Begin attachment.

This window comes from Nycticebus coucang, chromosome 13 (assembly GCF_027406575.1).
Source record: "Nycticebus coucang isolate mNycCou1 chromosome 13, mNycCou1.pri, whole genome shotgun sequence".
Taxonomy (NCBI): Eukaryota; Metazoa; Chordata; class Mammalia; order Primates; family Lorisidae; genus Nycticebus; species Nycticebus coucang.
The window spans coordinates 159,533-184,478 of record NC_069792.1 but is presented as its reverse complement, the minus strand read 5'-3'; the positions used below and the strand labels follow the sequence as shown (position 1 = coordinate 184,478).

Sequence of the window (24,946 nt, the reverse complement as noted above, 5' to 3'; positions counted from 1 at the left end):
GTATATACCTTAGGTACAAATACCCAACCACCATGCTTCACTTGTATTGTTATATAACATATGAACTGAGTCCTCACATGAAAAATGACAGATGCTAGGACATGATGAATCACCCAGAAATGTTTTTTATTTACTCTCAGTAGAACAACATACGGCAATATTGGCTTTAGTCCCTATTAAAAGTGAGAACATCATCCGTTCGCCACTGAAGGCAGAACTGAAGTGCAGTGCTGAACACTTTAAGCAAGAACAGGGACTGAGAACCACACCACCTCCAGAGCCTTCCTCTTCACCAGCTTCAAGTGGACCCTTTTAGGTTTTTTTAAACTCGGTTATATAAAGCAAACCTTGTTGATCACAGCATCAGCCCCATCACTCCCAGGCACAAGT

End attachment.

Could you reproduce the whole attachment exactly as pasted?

This window comes from Nycticebus coucang, chromosome 13 (assembly GCF_027406575.1).
Source record: "Nycticebus coucang isolate mNycCou1 chromosome 13, mNycCou1.pri, whole genome shotgun sequence".
Taxonomy (NCBI): Eukaryota; Metazoa; Chordata; class Mammalia; order Primates; family Lorisidae; genus Nycticebus; species Nycticebus coucang.
The window spans coordinates 159,533-184,478 of record NC_069792.1 but is presented as its reverse complement, the minus strand read 5'-3'; the positions used below and the strand labels follow the sequence as shown (position 1 = coordinate 184,478).

Sequence of the window (24,946 nt, the reverse complement as noted above, 5' to 3'; positions counted from 1 at the left end):
GTATATACCTTAGGTACAAATACCCAACCACCATGCTTCACTTGTATTGTTATATAACATATGAACTGAGTCCTCACATGAAAAATGACAGATGCTAGGACATGATGAATCACCCAGAAATGTTTTTTATTTACTCTCAGTAGAACAACATACGGCAATATTGGCTTTAGTCCCTATTAAAAGTGAGAACATCATCCGTTCGCCACTGAAGGCAGAACTGAAGTGCAGTGCTGAACACTTTAAGCAAGAACAGGGACTGAGAACCACACCACCTCCAGAGCCTTCCTCTTCACCAGCTTCAAGTGGACCCTTTTAGGTTTTTTTAAACTCGGTTATATAAAGCAAACCTTGTTGATCACAGCATCAGCCCCATCACTCCCAGGCACAAGT